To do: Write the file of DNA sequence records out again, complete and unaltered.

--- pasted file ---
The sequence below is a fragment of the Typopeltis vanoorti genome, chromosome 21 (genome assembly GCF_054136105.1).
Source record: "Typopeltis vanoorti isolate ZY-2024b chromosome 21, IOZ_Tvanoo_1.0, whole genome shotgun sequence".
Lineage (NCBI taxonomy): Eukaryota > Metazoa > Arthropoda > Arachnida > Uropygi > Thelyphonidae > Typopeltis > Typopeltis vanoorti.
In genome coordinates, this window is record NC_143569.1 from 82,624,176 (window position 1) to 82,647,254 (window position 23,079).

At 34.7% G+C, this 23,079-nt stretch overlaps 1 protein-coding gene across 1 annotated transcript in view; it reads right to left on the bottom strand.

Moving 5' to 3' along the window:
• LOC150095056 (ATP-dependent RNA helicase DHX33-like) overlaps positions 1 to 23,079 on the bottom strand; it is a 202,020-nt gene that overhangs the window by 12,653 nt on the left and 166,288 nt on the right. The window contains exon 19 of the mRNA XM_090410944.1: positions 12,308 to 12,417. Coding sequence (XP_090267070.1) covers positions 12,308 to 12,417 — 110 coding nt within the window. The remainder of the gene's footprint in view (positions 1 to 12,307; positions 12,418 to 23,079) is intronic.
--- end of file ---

The sequence below is a fragment of the Typopeltis vanoorti genome, chromosome 21 (genome assembly GCF_054136105.1).
Source record: "Typopeltis vanoorti isolate ZY-2024b chromosome 21, IOZ_Tvanoo_1.0, whole genome shotgun sequence".
Lineage (NCBI taxonomy): Eukaryota > Metazoa > Arthropoda > Arachnida > Uropygi > Thelyphonidae > Typopeltis > Typopeltis vanoorti.
In genome coordinates, this window is record NC_143569.1 from 82,624,176 (window position 1) to 82,647,254 (window position 23,079).

At 34.7% G+C, this 23,079-nt stretch overlaps 1 protein-coding gene across 1 annotated transcript in view; it reads right to left on the bottom strand.

Moving 5' to 3' along the window:
• LOC150095056 (ATP-dependent RNA helicase DHX33-like) overlaps positions 1 to 23,079 on the bottom strand; it is a 202,020-nt gene that overhangs the window by 12,653 nt on the left and 166,288 nt on the right. The window contains exon 19 of the mRNA XM_090410944.1: positions 12,308 to 12,417. Coding sequence (XP_090267070.1) covers positions 12,308 to 12,417 — 110 coding nt within the window. The remainder of the gene's footprint in view (positions 1 to 12,307; positions 12,418 to 23,079) is intronic.